‘Nurturance’ and ‘trust’ are two important aspects that have not been considered seriously in Indonesian state programmes that relate to transferring knowledge and technology to local people. As a result, their effectiveness in producing lifelong learning among farmers remains unknown. This article examines the inclusion of these two aspects in a climate-sensitive extension approach to interdisciplinary and trans-disciplinary collaboration between scientists and farmers. The arena of this collaboration, ‘Science Field Shops’ (SFSs, Warung Ilmiah Lapangan), is based on a dialogical knowledge exchange between all parties involved in assisting farmers to improve their capacity to anticipate the consequences of increasing climate variability. Farmers are being engaged as researchers and active learners in developing their own agrometeorological learning. This article examines the extent to which ‘nurturance’ and ‘trust’ have been influential in establishing and institutionalising the SFSs in different farming communities in Indonesia. In contrast, nurturance and trust are barely to be found in any government agricultural programme. This article also discusses the challenges the scientists faced in their efforts to build collaboration with government agencies.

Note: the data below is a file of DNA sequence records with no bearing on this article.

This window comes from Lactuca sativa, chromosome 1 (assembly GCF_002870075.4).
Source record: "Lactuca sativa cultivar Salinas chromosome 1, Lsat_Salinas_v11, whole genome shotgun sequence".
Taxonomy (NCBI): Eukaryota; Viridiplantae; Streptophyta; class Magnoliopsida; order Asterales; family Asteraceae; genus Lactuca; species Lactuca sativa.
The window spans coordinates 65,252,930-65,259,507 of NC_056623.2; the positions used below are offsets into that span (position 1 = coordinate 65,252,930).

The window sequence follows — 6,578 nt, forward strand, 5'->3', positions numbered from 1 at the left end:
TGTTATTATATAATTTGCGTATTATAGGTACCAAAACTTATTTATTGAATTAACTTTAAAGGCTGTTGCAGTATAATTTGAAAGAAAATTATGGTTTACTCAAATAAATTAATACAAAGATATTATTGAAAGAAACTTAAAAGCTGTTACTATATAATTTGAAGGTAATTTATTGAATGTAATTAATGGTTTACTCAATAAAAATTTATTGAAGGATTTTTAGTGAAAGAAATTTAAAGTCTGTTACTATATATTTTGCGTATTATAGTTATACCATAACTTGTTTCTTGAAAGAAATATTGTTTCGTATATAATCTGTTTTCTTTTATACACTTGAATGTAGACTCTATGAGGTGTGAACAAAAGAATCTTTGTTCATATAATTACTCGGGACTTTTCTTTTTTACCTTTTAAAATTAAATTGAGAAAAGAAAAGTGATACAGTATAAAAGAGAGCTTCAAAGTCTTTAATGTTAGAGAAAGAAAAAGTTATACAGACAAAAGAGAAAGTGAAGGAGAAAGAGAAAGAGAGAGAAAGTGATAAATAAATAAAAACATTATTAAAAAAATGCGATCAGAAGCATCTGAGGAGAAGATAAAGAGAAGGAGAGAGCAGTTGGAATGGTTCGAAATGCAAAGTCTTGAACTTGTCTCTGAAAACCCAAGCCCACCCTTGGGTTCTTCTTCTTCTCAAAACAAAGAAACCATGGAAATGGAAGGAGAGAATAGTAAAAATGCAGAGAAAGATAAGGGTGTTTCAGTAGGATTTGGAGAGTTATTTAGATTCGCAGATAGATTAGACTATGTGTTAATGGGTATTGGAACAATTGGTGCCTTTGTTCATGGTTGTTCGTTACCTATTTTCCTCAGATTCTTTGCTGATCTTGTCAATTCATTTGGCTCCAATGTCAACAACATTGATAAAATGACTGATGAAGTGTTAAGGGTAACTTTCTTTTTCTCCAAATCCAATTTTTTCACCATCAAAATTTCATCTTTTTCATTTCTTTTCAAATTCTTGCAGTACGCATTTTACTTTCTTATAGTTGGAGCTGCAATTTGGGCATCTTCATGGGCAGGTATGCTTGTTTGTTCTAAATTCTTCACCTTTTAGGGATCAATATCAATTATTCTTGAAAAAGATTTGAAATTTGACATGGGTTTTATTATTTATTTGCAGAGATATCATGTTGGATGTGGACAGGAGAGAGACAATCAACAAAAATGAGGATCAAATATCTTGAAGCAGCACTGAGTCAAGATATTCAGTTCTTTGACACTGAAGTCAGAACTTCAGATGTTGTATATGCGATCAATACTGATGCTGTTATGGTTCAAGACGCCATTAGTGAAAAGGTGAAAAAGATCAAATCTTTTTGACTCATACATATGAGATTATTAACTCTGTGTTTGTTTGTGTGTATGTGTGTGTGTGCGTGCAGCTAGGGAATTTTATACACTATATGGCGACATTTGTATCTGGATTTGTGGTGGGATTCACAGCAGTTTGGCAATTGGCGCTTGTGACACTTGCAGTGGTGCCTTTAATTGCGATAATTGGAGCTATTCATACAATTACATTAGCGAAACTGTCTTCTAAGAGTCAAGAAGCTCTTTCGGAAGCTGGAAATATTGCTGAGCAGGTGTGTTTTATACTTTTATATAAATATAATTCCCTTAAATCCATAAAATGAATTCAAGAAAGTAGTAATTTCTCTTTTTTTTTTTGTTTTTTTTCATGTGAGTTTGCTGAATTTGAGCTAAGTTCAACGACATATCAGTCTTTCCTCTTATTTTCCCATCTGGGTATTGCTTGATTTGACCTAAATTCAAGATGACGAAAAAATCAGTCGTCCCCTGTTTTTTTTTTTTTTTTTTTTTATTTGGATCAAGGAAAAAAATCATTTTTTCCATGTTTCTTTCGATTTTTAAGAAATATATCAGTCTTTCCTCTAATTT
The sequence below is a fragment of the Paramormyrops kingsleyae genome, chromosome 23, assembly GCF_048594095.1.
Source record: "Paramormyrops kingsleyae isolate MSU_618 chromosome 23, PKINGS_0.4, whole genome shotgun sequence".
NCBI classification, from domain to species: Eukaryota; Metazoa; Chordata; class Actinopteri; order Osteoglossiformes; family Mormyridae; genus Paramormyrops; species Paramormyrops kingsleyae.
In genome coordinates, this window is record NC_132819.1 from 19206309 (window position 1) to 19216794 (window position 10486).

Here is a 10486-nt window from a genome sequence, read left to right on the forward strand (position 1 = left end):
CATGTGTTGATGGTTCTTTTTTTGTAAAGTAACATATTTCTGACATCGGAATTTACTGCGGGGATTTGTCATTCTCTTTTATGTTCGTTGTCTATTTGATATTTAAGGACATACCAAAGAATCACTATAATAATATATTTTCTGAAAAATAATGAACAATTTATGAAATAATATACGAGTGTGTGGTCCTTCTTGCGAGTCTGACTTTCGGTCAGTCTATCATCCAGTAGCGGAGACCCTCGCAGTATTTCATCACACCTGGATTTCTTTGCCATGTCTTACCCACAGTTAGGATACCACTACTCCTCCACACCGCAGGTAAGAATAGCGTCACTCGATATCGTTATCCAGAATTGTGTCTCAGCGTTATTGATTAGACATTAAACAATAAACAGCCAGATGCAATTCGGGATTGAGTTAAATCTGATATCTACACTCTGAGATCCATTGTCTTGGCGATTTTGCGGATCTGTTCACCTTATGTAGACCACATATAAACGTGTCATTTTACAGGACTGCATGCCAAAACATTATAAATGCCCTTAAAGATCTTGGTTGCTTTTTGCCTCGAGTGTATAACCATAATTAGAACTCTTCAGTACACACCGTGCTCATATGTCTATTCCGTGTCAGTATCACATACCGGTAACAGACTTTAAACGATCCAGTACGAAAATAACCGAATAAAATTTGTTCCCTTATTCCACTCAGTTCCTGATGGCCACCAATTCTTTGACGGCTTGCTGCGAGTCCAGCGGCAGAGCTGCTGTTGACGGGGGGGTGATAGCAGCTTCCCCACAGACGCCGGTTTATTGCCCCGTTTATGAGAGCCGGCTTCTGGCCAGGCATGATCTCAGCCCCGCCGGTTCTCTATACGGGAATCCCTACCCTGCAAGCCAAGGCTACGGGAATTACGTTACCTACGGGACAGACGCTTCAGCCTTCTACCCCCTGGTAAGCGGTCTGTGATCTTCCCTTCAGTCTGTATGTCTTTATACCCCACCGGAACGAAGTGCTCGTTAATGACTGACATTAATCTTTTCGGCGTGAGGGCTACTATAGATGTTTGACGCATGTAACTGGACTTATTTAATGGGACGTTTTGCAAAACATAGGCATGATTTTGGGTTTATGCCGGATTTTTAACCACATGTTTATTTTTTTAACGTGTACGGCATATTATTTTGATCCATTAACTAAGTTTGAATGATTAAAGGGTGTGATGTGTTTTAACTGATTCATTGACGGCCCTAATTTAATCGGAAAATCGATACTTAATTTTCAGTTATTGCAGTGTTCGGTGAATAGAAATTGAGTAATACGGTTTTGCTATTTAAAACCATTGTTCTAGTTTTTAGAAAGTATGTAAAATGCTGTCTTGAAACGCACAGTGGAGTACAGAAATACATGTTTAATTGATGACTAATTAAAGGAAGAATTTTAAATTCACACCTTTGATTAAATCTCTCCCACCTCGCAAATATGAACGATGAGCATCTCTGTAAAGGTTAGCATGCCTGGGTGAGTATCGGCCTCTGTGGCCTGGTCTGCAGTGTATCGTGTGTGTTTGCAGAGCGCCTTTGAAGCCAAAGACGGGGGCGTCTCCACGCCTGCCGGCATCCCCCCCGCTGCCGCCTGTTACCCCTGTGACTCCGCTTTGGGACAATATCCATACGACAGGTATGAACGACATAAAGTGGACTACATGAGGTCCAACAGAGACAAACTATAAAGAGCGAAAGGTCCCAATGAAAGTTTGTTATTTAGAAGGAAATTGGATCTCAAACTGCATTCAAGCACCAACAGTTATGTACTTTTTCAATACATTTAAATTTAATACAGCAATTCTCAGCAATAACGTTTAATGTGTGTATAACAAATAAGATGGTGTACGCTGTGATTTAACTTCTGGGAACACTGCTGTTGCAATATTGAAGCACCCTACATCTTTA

- Agrometeorological learning
- Science Field Shops (Warung Ilmiah Lapangan)
- building trust
- climate-sensitive extension approach
- inter- and trans-disciplinary collaboration